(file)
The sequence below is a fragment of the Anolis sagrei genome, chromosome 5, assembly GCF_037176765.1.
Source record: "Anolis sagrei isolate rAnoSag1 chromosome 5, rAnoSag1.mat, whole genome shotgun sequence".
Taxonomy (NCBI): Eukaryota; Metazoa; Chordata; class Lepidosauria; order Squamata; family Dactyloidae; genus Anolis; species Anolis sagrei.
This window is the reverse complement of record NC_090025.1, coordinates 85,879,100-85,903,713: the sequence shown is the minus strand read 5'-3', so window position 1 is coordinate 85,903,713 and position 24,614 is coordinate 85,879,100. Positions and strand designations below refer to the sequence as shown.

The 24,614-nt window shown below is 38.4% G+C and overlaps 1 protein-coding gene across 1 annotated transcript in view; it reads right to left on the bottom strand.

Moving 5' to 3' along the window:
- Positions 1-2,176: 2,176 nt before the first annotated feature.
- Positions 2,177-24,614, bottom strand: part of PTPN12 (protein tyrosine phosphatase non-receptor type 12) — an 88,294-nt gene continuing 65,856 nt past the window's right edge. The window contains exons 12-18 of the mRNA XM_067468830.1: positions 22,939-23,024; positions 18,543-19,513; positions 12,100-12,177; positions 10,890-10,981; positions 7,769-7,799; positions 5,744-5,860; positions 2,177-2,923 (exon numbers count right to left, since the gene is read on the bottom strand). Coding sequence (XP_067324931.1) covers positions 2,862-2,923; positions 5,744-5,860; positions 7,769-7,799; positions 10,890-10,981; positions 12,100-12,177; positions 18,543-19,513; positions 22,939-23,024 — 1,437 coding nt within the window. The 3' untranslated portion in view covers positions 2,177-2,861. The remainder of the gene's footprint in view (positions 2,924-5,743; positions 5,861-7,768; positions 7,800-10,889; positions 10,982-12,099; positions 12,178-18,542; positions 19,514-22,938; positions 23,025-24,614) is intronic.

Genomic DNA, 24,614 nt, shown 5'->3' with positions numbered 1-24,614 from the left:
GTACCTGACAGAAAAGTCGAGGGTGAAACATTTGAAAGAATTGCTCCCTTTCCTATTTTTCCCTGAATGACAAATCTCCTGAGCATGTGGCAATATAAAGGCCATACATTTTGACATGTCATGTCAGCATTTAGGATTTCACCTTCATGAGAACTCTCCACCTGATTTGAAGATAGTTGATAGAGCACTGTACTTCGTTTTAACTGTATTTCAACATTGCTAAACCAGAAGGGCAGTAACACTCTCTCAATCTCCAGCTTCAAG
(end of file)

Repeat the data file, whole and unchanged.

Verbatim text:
The sequence below is a fragment of the Anolis sagrei genome, chromosome 5, assembly GCF_037176765.1.
Source record: "Anolis sagrei isolate rAnoSag1 chromosome 5, rAnoSag1.mat, whole genome shotgun sequence".
Taxonomy (NCBI): Eukaryota; Metazoa; Chordata; class Lepidosauria; order Squamata; family Dactyloidae; genus Anolis; species Anolis sagrei.
This window is the reverse complement of record NC_090025.1, coordinates 85,879,100-85,903,713: the sequence shown is the minus strand read 5'-3', so window position 1 is coordinate 85,903,713 and position 24,614 is coordinate 85,879,100. Positions and strand designations below refer to the sequence as shown.

The 24,614-nt window shown below is 38.4% G+C and overlaps 1 protein-coding gene across 1 annotated transcript in view; it reads right to left on the bottom strand.

Moving 5' to 3' along the window:
- Positions 1-2,176: 2,176 nt before the first annotated feature.
- Positions 2,177-24,614, bottom strand: part of PTPN12 (protein tyrosine phosphatase non-receptor type 12) — an 88,294-nt gene continuing 65,856 nt past the window's right edge. The window contains exons 12-18 of the mRNA XM_067468830.1: positions 22,939-23,024; positions 18,543-19,513; positions 12,100-12,177; positions 10,890-10,981; positions 7,769-7,799; positions 5,744-5,860; positions 2,177-2,923 (exon numbers count right to left, since the gene is read on the bottom strand). Coding sequence (XP_067324931.1) covers positions 2,862-2,923; positions 5,744-5,860; positions 7,769-7,799; positions 10,890-10,981; positions 12,100-12,177; positions 18,543-19,513; positions 22,939-23,024 — 1,437 coding nt within the window. The 3' untranslated portion in view covers positions 2,177-2,861. The remainder of the gene's footprint in view (positions 2,924-5,743; positions 5,861-7,768; positions 7,800-10,889; positions 10,982-12,099; positions 12,178-18,542; positions 19,514-22,938; positions 23,025-24,614) is intronic.

Genomic DNA, 24,614 nt, shown 5'->3' with positions numbered 1-24,614 from the left:
GTACCTGACAGAAAAGTCGAGGGTGAAACATTTGAAAGAATTGCTCCCTTTCCTATTTTTCCCTGAATGACAAATCTCCTGAGCATGTGGCAATATAAAGGCCATACATTTTGACATGTCATGTCAGCATTTAGGATTTCACCTTCATGAGAACTCTCCACCTGATTTGAAGATAGTTGATAGAGCACTGTACTTCGTTTTAACTGTATTTCAACATTGCTAAACCAGAAGGGCAGTAACACTCTCTCAATCTCCAGCTTCAAG